SINGAPORE, July 17 (Reuters) - London copper dipped on Friday as heightened Sino-U.S. tensions sparked worries of a tit-for-tat retaliation that could dampen economic growth and demand for metals.
The Trump administration is considering to ban travel to the United States by all members of the Chinese Communist Party and their families, a person familiar with the matter said on Thursday.
Three-month copper on the London Metal Exchange fell $0.1% to $6,431 a tonne by 0212 GMT, still up 0.3% for the week and set for its ninth straight weekly rise. The contract hit its highest in nearly 25 months on Monday.
The most-traded August copper contract on the Shanghai Futures Exchange rose 0.7% to 51,630 yuan ($7,371.92) a tonne, tracking overnight gains in London.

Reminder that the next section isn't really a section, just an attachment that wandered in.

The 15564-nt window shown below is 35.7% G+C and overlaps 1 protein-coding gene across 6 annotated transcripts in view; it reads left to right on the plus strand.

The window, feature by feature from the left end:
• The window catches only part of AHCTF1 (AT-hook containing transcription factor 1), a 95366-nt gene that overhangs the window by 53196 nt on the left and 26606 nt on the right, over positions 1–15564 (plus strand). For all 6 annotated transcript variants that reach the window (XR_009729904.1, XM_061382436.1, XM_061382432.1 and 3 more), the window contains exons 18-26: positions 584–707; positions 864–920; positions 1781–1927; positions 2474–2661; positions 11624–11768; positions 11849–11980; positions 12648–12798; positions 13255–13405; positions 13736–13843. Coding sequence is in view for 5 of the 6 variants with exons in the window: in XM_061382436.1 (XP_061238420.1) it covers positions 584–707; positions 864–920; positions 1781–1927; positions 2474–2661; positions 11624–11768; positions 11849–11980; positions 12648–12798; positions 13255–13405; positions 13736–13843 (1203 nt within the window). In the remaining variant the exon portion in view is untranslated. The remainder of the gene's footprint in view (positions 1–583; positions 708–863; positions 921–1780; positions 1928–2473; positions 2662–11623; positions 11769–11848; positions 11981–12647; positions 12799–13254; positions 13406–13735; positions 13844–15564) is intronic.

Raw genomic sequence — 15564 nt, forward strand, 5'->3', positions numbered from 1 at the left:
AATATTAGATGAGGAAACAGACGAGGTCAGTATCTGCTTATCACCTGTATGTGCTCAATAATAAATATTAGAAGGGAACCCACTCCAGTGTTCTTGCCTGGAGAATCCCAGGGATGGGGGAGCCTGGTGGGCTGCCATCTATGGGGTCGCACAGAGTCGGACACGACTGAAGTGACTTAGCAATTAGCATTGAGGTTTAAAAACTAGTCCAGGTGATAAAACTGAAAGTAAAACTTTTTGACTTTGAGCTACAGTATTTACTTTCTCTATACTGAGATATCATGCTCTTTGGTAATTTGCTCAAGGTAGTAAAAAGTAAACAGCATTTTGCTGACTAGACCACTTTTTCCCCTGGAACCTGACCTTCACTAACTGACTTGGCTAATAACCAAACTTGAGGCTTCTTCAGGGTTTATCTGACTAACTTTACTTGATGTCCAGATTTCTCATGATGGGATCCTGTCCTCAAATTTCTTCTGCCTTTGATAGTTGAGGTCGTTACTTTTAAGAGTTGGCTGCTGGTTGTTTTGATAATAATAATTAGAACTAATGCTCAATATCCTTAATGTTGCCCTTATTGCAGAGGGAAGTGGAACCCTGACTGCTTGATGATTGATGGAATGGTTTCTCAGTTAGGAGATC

China, the world’s top copper consumer, posted a stronger-than-expected economic growth in the second quarter, keeping bullish sentiment and prices in check.
* OTHER METALS: LME aluminium eased 0.5% to $1,662 a tonne, zinc decreased 1% to $2,202.50 a tonne, while Shanghai lead fell 1.3% to 14,900 yuan a tonne and Shanghai aluminium dropped 0.8% to 14,080 yuan a tonne.
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* Asian markets appear set to open with a firmer tone, shrugging off an overnight fall in U.S. stocks as the United States prepares to debate fresh economic stimulus to see the country through its coronavirus outbreak.
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$1 = 7.0036 yuan Reporting by Mai Nguyen, Editing by Sherry Jacob-Phillips